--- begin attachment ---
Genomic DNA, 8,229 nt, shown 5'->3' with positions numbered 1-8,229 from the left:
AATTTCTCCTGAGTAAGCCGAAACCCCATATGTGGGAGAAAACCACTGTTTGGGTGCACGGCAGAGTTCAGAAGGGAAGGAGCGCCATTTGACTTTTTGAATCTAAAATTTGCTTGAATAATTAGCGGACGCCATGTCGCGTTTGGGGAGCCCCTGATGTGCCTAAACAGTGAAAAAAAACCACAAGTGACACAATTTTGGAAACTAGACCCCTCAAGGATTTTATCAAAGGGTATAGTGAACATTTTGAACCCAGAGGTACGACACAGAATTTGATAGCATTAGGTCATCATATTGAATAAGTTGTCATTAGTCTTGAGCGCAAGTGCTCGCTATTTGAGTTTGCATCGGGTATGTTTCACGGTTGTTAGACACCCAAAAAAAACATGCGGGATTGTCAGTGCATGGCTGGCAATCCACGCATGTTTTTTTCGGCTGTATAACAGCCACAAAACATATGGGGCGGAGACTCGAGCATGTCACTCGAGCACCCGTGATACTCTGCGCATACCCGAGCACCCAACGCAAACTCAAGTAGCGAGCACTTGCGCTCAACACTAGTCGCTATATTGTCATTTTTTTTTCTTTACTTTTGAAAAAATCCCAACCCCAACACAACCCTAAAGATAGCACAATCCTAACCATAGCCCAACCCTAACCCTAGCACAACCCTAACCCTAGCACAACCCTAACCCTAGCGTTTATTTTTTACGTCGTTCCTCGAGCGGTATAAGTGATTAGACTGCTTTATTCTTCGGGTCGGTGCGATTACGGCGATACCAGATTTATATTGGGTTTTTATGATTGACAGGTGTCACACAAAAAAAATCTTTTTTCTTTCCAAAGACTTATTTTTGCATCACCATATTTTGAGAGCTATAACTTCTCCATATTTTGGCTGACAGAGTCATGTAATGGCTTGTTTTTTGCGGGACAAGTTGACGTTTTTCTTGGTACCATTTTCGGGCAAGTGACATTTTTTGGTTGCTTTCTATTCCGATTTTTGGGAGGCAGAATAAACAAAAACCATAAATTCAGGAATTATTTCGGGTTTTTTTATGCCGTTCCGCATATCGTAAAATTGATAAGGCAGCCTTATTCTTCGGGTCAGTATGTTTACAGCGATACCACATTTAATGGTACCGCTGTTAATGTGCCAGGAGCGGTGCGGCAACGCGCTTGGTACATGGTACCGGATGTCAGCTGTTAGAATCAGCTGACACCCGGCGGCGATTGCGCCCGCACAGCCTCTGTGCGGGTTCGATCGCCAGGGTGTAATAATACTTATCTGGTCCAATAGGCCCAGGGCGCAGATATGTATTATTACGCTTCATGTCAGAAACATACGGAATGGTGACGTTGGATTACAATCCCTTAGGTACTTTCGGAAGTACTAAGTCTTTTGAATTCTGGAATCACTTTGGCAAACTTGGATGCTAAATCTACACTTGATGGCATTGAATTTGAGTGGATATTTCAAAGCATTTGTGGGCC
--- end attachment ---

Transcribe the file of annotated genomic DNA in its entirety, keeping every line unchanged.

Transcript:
Genomic DNA, 8,229 nt, shown 5'->3' with positions numbered 1-8,229 from the left:
AATTTCTCCTGAGTAAGCCGAAACCCCATATGTGGGAGAAAACCACTGTTTGGGTGCACGGCAGAGTTCAGAAGGGAAGGAGCGCCATTTGACTTTTTGAATCTAAAATTTGCTTGAATAATTAGCGGACGCCATGTCGCGTTTGGGGAGCCCCTGATGTGCCTAAACAGTGAAAAAAAACCACAAGTGACACAATTTTGGAAACTAGACCCCTCAAGGATTTTATCAAAGGGTATAGTGAACATTTTGAACCCAGAGGTACGACACAGAATTTGATAGCATTAGGTCATCATATTGAATAAGTTGTCATTAGTCTTGAGCGCAAGTGCTCGCTATTTGAGTTTGCATCGGGTATGTTTCACGGTTGTTAGACACCCAAAAAAAACATGCGGGATTGTCAGTGCATGGCTGGCAATCCACGCATGTTTTTTTCGGCTGTATAACAGCCACAAAACATATGGGGCGGAGACTCGAGCATGTCACTCGAGCACCCGTGATACTCTGCGCATACCCGAGCACCCAACGCAAACTCAAGTAGCGAGCACTTGCGCTCAACACTAGTCGCTATATTGTCATTTTTTTTTCTTTACTTTTGAAAAAATCCCAACCCCAACACAACCCTAAAGATAGCACAATCCTAACCATAGCCCAACCCTAACCCTAGCACAACCCTAACCCTAGCACAACCCTAACCCTAGCGTTTATTTTTTACGTCGTTCCTCGAGCGGTATAAGTGATTAGACTGCTTTATTCTTCGGGTCGGTGCGATTACGGCGATACCAGATTTATATTGGGTTTTTATGATTGACAGGTGTCACACAAAAAAAATCTTTTTTCTTTCCAAAGACTTATTTTTGCATCACCATATTTTGAGAGCTATAACTTCTCCATATTTTGGCTGACAGAGTCATGTAATGGCTTGTTTTTTGCGGGACAAGTTGACGTTTTTCTTGGTACCATTTTCGGGCAAGTGACATTTTTTGGTTGCTTTCTATTCCGATTTTTGGGAGGCAGAATAAACAAAAACCATAAATTCAGGAATTATTTCGGGTTTTTTTATGCCGTTCCGCATATCGTAAAATTGATAAGGCAGCCTTATTCTTCGGGTCAGTATGTTTACAGCGATACCACATTTAATGGTACCGCTGTTAATGTGCCAGGAGCGGTGCGGCAACGCGCTTGGTACATGGTACCGGATGTCAGCTGTTAGAATCAGCTGACACCCGGCGGCGATTGCGCCCGCACAGCCTCTGTGCGGGTTCGATCGCCAGGGTGTAATAATACTTATCTGGTCCAATAGGCCCAGGGCGCAGATATGTATTATTACGCTTCATGTCAGAAACATACGGAATGGTGACGTTGGATTACAATCCCTTAGGTACTTTCGGAAGTACTAAGTCTTTTGAATTCTGGAATCACTTTGGCAAACTTGGATGCTAAATCTACACTTGATGGCATTGAATTTGAGTGGATATTTCAAAGCATTTGTGGGCC